The holiday season is upon us. It's a time for getting cozy, making memories, and looking forward to the new year ahead.My guest today has plenty of research-backed insights on how to take each of those things to the next level. His name is Meik Wiking, and he's the CEO of the Happiness Research Institute and the author of The Little Book of Hygge: Danish Secrets to Happy Living, as well as The Art of Making Memories: How to Create and Remember Happy Moments. We begin our discussion exploring the Danish concept of hygge, which is the art of getting cozy, and how it helps Danes survive their long, harsh winters. Mike also discusses his research on how to create lasting memories. We then combine these ideas to explore how lighting, food, scent, and more can help you inject more hygge into the holiday season, and make Christmas and the coming year your most memorable yet.You'll want to grab a hot cocoa and wrap yourself in a blanket before cozying up to this show.Get the show notes at aom.is/cozy.
According to my guest today, many of the world's most eminent leaders, thinkers, athletes, and artists have one thing in common: they cultivate stillness in their lives. His name is Ryan Holiday and in his latest book, Stillness Is the Key, he highlights how great individuals have used stillness to do great things. We begin our discussion with how Ryan describes stillness, what it means to find stillness in mind, body, and soul, and how an individual can have stillness in one of these areas, but chaos in another. Ryan shares what we can learn about stillness of mind from JFK's handling of the Cuban Missile Crisis and how journaling and limiting media inputs can help us foster our own mental stillness. We then discuss the myth that relationships hold you back in life, and how they can in fact help you find both greater achievement, and stillness of soul. We also discuss what we can learn from Winston Churchill on how to find physical stillness, and why having hobbies is so important to finding balance in life. Get the show notes at aom.is/stillness.
We live in an age of disruption. Companies that were once stalwarts are overtaken by small, plucky upstarts. Our personal lives can also be disrupted. We lose a job or a business fails. My guest today says that instead of waiting to be disrupted by outside forces, you're better off using techniques developed by intelligence agencies and the military to disrupt yourself first. His name is Bryce Hoffman and he's the author of the book Red Teaming: How Your Business Can Conquer the Competition by Challenging Everything. We begin our show discussing what red teaming is and the history of its development, from wargaming by 19th century Prussians to more sophisticated techniques developed by the US military during the war on terrorism. Bryce and I discuss the hidden biases that red teaming is designed to counter, and then get into the specific red teaming techniques you can start using today to challenge your assumptions, stress-test your strategies, identify unseen threats, and make better decisions in both your personal life and your business.Get the show notes at aom.is/redteaming.
Our ancestors were able to navigate long distances, find water, and even predict the weather simply by looking at their environment. My guest today says we still have this nature instinct inside of us and with a little practice, we can revive it. His name is Tristan Gooley, he's an outdoorsman and author, and his latest book is The Nature Instinct: Learn to Find Direction, Sense Danger, and Even Guess Nature’s Next Move—Faster Than Thought. Today on the show we discuss how humans have the ability to simply look at something in nature and immediately see direction, time, or weather conditions. While modern humans have lost this ability, Tristan makes the case that with some practice, anyone can re-learn it. We then discuss how learning how to read nature intuitively makes us more engaged with our surroundings and able to see more significance in our environment. Tristan then shares signs to look for in nature to anticipate animal behavior, find water, and predict the weather. After listening to this show, you'll never look at squirrels the same way.Get the show notes at aom.is/natureinstinct.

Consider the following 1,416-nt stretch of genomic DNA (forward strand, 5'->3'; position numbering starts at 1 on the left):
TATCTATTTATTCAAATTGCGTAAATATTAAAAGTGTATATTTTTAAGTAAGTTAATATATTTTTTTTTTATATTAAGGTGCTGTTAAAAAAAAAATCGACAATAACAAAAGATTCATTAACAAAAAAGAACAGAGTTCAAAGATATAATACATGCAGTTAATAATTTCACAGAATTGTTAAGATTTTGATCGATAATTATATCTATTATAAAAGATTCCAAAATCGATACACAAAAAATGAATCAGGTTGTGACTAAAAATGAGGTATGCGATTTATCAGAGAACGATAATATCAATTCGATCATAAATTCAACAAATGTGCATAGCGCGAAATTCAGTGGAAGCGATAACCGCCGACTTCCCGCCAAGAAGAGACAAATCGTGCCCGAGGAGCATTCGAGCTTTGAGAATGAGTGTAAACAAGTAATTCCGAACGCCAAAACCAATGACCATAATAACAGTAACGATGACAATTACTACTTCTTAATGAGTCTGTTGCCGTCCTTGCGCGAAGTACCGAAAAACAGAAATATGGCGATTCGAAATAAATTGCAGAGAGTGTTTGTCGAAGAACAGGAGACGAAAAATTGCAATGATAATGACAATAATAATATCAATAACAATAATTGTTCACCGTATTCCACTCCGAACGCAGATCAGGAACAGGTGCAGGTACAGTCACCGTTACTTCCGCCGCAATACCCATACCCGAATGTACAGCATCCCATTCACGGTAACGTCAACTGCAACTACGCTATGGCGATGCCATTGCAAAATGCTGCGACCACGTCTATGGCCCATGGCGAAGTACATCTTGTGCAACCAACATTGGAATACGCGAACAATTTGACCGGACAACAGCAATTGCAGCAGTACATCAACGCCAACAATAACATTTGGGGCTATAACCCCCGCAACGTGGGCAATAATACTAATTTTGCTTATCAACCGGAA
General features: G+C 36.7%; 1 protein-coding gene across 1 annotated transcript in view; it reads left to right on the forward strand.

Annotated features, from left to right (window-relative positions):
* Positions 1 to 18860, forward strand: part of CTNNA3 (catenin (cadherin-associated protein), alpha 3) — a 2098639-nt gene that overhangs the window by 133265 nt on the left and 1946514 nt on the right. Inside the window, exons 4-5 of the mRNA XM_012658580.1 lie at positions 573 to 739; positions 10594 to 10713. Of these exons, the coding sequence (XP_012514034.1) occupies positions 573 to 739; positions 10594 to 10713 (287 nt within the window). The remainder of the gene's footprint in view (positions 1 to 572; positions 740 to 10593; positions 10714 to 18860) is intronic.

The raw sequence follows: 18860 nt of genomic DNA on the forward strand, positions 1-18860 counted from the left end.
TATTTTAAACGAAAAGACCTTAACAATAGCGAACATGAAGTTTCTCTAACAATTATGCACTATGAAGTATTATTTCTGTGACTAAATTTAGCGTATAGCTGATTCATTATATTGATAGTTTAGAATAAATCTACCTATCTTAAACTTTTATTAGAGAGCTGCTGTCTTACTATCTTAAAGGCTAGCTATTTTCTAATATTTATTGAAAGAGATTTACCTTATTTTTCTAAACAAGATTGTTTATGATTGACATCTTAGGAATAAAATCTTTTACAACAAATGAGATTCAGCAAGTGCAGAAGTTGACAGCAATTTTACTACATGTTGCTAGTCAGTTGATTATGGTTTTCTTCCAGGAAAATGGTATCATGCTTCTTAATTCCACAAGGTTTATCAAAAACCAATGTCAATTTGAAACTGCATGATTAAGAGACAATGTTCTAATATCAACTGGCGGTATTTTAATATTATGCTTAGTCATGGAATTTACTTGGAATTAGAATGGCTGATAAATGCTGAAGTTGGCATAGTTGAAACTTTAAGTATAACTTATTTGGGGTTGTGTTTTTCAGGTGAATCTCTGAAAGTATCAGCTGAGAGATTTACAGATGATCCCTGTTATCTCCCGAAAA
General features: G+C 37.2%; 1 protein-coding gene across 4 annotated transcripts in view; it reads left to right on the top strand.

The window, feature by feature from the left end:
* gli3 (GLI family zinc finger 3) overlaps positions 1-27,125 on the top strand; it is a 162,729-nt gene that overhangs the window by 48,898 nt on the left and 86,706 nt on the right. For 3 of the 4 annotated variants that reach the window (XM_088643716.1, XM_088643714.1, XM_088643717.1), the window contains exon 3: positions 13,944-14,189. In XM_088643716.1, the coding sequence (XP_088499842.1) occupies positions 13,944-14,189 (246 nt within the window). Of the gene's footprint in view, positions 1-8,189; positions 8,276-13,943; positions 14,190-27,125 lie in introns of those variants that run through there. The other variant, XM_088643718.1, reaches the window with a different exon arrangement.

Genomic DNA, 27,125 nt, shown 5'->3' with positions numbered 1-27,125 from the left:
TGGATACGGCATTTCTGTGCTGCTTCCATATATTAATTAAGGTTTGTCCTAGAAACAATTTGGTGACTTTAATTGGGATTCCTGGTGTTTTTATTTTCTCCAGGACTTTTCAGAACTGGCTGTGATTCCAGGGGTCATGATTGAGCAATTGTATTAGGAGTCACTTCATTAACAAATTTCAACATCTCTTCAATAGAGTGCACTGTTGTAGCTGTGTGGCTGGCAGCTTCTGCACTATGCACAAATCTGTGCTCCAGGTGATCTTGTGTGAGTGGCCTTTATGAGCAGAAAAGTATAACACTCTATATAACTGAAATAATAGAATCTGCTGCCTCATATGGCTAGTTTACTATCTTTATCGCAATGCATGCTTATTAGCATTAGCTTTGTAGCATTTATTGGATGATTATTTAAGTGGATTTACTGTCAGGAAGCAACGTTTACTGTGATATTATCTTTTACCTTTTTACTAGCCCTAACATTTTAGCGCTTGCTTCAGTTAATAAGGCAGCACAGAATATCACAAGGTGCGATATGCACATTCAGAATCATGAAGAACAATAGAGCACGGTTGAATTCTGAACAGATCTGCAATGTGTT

If boxing and Parkinson's disease are thought of together, it's usually in terms of the former causing the latter.But my guest today makes the case that boxing workouts can actually be used to fight Parkinson's disease. His name is Aaron Sloan, he's a registered nurse, the owner of Engine Room Boxing gym here in Tulsa, OK, and the founder of Ready to Fight, a boxing fitness program catered specifically to those suffering from Parkinson's disease. We begin our conversation with an overview of what Parkinson's is, as well as the fact that men are significantly more likely to get it than women. Aaron then shares what the research says about the best treatments for Parkinson's, why vigorous, high-intensity exercise is one of the most potent remedies for it, and why he argues that boxing is the gold standard when it comes to the type of exercise that's most effective in slowing down the disorder. Aaron shares how he started Ready to Fight based on this premise, and a few stories of how the lives of Parkinson's patients and their families are being changed by the program. We then discuss whether boxing also causes Parkinson's and how Aaron answers the criticism that he trains people in a sport that also creates the disorder he's trying to alleviate. We end our conversation discussing what individuals with Parkinson's can do to learn more about incorporating boxing workouts into its treatment.Get the show notes at aom.is/readytofight.